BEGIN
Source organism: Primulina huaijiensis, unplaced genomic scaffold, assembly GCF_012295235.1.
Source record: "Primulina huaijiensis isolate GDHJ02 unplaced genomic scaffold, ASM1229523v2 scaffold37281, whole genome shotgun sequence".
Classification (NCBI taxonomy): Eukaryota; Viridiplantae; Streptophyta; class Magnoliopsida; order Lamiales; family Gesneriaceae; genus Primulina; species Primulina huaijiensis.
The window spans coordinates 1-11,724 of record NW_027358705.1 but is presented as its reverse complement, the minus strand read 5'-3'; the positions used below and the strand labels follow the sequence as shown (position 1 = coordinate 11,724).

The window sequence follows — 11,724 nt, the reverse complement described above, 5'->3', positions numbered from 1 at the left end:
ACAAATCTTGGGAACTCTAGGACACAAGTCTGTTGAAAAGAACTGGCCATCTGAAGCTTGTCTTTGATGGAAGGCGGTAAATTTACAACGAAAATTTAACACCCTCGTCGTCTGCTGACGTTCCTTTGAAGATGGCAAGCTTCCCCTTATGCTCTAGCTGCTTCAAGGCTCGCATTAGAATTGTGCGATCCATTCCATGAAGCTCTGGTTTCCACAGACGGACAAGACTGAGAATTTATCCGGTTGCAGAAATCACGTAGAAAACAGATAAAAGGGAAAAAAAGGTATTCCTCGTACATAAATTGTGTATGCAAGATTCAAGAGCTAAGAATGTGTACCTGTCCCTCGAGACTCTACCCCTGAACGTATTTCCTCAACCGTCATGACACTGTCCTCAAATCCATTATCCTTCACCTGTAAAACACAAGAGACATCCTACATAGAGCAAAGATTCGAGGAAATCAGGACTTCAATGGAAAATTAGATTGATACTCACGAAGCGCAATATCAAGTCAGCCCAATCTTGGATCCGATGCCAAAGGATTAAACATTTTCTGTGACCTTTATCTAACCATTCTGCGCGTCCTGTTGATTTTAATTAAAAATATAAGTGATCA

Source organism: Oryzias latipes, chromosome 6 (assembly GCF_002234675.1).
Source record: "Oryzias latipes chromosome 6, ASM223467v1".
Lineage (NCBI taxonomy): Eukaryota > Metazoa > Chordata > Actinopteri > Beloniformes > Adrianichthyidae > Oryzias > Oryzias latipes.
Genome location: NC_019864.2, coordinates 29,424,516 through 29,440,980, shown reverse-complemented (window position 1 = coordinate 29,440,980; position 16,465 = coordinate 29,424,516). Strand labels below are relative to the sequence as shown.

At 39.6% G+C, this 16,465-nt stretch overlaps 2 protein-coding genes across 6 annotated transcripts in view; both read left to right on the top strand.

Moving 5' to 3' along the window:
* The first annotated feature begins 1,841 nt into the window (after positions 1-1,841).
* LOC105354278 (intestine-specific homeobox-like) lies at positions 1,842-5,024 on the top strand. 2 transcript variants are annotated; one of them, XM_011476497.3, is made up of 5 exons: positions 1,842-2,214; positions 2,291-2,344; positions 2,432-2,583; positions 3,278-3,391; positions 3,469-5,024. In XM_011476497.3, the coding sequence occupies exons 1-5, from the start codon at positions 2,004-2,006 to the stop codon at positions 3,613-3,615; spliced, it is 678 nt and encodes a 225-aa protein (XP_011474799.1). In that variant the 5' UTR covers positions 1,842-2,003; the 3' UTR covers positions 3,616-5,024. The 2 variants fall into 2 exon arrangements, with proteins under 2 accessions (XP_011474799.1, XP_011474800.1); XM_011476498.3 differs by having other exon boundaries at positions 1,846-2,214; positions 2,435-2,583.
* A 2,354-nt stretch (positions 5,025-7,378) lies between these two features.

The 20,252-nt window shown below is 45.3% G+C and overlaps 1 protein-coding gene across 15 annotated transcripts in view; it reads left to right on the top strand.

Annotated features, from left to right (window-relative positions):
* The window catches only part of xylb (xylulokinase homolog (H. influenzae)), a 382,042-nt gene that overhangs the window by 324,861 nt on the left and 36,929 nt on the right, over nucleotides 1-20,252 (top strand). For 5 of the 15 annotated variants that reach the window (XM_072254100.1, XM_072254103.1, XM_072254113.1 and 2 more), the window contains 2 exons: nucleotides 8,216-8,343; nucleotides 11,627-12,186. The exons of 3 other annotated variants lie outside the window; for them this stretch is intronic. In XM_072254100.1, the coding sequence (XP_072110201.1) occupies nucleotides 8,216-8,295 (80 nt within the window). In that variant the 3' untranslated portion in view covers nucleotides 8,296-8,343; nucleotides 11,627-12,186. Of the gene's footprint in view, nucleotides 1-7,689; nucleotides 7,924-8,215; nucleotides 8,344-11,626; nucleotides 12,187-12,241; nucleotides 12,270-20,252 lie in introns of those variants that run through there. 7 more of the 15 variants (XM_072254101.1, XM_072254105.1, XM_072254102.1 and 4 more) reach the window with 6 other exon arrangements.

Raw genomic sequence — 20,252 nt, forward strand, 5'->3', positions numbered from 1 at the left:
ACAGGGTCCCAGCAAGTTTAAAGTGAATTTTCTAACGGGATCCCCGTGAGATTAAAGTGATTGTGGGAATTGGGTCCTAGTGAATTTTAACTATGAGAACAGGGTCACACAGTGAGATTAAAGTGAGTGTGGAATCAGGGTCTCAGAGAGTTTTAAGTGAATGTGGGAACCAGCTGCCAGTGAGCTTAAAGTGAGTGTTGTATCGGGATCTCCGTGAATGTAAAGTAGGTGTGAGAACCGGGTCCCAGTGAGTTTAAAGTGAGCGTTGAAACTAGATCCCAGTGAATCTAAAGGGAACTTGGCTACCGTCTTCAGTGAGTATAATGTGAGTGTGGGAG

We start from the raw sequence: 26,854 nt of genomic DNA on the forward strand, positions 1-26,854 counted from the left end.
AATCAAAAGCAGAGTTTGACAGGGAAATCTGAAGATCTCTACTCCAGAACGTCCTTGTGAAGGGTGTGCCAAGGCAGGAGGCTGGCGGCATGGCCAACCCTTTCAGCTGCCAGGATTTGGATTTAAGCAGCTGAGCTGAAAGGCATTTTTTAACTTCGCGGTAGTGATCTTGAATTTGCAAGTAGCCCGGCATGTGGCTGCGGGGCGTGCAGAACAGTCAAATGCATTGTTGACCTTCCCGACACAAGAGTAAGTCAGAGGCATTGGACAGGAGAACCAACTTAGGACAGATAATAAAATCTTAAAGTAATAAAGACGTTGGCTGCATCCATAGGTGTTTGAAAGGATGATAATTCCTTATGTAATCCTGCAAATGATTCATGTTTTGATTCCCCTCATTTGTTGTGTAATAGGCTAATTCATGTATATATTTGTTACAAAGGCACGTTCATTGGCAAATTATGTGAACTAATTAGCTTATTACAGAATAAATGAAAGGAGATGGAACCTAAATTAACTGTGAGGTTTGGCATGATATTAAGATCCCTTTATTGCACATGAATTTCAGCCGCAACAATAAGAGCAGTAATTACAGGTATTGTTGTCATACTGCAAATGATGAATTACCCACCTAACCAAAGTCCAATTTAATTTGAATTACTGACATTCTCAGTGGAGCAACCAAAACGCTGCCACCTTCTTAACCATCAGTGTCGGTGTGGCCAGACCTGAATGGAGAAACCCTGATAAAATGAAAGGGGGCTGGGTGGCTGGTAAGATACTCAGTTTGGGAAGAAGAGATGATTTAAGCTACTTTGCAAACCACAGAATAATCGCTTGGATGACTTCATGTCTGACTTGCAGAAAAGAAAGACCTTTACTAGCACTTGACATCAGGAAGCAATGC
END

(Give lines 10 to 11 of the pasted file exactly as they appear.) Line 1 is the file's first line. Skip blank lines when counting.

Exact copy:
Genome location: NC_019864.2, coordinates 29,424,516 through 29,440,980, shown reverse-complemented (window position 1 = coordinate 29,440,980; position 16,465 = coordinate 29,424,516). Strand labels below are relative to the sequence as shown.

At 39.6% G+C, this 16,465-nt stretch overlaps 2 protein-coding genes across 6 annotated transcripts in view; both read left to right on the top strand.